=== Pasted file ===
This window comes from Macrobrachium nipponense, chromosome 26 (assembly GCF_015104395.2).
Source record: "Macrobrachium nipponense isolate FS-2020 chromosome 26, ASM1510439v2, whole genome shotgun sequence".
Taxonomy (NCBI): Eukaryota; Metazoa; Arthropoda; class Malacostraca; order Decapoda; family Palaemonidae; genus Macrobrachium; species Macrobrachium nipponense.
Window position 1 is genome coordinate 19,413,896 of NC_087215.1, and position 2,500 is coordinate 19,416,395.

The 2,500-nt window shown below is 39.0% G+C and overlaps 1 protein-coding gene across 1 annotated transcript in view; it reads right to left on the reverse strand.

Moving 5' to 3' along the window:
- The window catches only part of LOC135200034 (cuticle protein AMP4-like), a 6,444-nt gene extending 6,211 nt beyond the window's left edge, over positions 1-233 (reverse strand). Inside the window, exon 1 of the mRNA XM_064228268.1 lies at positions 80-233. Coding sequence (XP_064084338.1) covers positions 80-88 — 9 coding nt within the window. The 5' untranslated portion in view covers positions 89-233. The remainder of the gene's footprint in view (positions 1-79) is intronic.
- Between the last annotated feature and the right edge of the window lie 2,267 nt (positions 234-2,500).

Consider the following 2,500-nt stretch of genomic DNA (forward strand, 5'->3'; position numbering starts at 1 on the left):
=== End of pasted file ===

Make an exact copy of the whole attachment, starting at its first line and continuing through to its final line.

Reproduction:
This window comes from Macrobrachium nipponense, chromosome 26 (assembly GCF_015104395.2).
Source record: "Macrobrachium nipponense isolate FS-2020 chromosome 26, ASM1510439v2, whole genome shotgun sequence".
Taxonomy (NCBI): Eukaryota; Metazoa; Arthropoda; class Malacostraca; order Decapoda; family Palaemonidae; genus Macrobrachium; species Macrobrachium nipponense.
Window position 1 is genome coordinate 19,413,896 of NC_087215.1, and position 2,500 is coordinate 19,416,395.

The 2,500-nt window shown below is 39.0% G+C and overlaps 1 protein-coding gene across 1 annotated transcript in view; it reads right to left on the reverse strand.

Moving 5' to 3' along the window:
- The window catches only part of LOC135200034 (cuticle protein AMP4-like), a 6,444-nt gene extending 6,211 nt beyond the window's left edge, over positions 1-233 (reverse strand). Inside the window, exon 1 of the mRNA XM_064228268.1 lies at positions 80-233. Coding sequence (XP_064084338.1) covers positions 80-88 — 9 coding nt within the window. The 5' untranslated portion in view covers positions 89-233. The remainder of the gene's footprint in view (positions 1-79) is intronic.
- Between the last annotated feature and the right edge of the window lie 2,267 nt (positions 234-2,500).

Consider the following 2,500-nt stretch of genomic DNA (forward strand, 5'->3'; position numbering starts at 1 on the left):